Another thing that was hilariously lacking was the battery life. Before giving my brother the laptop, I of course went the extra mile to set up win7 again and remove all the bloatware. After I was done, I decided I’ll give my brother all the retail box games I have which I now own on Steam, so I installed Batman AA and Tomb Raider Underworld for him.
      Took the laptop with me on the way to my favourite cafe and decided to test gaming on the go. Fired up Tomb Raider Underworld and started playing with a gamepad. Literally 28 minutes later, the laptop was out of juice and shut down. Pretty pathetic!

      So, not really mobile and with a crappy display. It’s basically an “ultra portable desktop” with a built-in 25 minute UPS :D

  9. ShatteredAwe says:

    Well I got a ASUS G74SX, not portable but it gives me what I want in other aspects. I like ASUS. I think I’ll buy from their other series next time.

    • Gnoupi says:

      With ASUS, you mostly get an alienware for cheap, on the paper. In practice, the build quality is random, and the customer support is nonexistent. So it’s a lucky draw.

      Bought a G73JH. Here’s what it does several times per day: http://www.youtube.com/watch?v=CLiMwENbATg

      And when it doesn’t do it, the graphical card just randomly freezes. It got sent back to ASUS service, and came back the same way. Apparently they “couldn’t reproduce”, I assume. Lot of people had this problem, but no official word from ASUS on the topic. It’s clearly a hardware fault, but they won’t acknowledge it.

      Aside from that, the keyboard is losing keys after a year of regular use, and the touchpad is randomly not receiving your input.

      So, be aware that it’s not all great with ASUS.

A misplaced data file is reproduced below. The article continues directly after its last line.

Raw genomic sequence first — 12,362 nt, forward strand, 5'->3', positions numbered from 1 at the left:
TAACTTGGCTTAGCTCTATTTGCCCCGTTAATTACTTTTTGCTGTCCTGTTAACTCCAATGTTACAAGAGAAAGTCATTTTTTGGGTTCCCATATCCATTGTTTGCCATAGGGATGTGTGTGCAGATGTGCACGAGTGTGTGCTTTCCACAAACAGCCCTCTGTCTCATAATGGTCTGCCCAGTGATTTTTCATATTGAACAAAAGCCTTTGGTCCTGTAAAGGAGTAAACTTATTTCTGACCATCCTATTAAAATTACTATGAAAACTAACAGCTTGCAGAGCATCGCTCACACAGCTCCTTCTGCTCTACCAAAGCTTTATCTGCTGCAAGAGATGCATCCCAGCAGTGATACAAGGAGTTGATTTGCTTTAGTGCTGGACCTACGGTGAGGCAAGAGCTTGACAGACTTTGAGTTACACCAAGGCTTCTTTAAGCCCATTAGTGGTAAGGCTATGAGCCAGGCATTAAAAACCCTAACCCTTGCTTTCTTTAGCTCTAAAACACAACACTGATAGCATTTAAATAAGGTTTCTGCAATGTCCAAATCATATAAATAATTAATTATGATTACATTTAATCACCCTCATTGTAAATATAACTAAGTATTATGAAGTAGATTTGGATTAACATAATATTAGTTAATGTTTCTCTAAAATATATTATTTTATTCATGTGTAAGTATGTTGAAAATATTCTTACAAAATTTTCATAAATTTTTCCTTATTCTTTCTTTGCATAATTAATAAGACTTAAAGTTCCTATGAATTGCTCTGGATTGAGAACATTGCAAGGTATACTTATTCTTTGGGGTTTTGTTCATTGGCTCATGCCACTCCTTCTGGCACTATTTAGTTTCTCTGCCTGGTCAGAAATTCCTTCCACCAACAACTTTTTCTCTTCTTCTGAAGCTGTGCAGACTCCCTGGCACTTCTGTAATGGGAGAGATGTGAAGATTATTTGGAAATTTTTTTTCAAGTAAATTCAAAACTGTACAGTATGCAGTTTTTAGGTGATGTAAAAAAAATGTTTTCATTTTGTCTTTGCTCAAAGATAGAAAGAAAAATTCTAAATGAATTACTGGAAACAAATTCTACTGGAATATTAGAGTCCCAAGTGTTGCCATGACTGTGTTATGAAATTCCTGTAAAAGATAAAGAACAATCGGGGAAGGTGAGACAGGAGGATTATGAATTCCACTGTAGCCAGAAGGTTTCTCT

• Nougat says:

      The main problem with gaming laptops is their all-in-one nature, and if something goes wrong you’re usually out of luck. Out of me and two of my friends that bought Gateway gaming laptops around the same time, two have worked flawlessly for 2 years and the other had some sort of GPU failure. He can’t play pretty much any modern games without the system crashing and freezing intermittently, and attempts to get Gateway to fix or replace the card have been fruitless.

  10. acpc2203 says:

    I’ve found that Dell Outlet can have some really good deals on all kinds of laptops if you are fine with refurbished computers, with the added benefit of a shorter waiting time to get your laptop due to it already being ready to ship. They have sales pretty often for 25% off Alienware laptops, downside is the limited selection and the varying quality of the refurbished computers, as well as Alienware’s divisive styling and lack of matte screen option. Also 640M LEs on Sony laptops can be turned in the GDDR3 version of the 650M with a bios tweak, so if you were looking at their IPS laptops you can get more gaming performance from them rather easily. Main annoyance for me when I was shopping for a laptop was the lack of IPS equipped laptops outside of Sony (Whose screens can’t display red properly) and very high end business laptops, hopefully that will be remedied in the near future.

  11. Zhiroc says:

    The only desktop system I have or will ever replace is the one for work, and my company pays for that. This is OK since I don’t mind being chained to a desk for work.

    But I have not since at least 2000, or will ever likely again, own a desktop for recreational computing of any kind. Nothing, performance or price, will influence this decision to be able to plunk myself down anywhere in my house and play, surf the web, or do whatever else I want to do.

    Plus, I don’t have a fascination with having 60+ fps with maxed out settings. I find 30+ perfectly fine for any game I’ve played, and I play for fun, not eye candy. Not photorealistic? Don’t care.

    Ah, one other thing. The article mentions screen sizes. Back in early to mid-2000s, it seemed that it wasn’t hard to find many 17″ laptops with a 1920×1200 screen. When I went to replace my old one with the one I have now (2-3 years ago), I hardly found any, much less one that I wanted. Now I know that 16:9 is the rage now, but when you’re not watching a video, those extra pixels really help.

  12. drewski says:

    I’m gaming on an integrated GPU right now (the old HD3000, for what it’s worth.)

    I have to pick and choose my games, obviously…

  13. Doctor_Hellsturm says:

    I am writing this from a Clevo p150 with a i7-2720qm processor and a radeon 6900m gpu. Since i bought this last year it has brought me nothing but joy and positive surprises. I feared that the 6900 would melt it, but the cooling is really outstandingly good compared to other laptops i have owned. Runs BF3 silky smooth on high and laughs in the face of most other games.

  14. boundless08 says: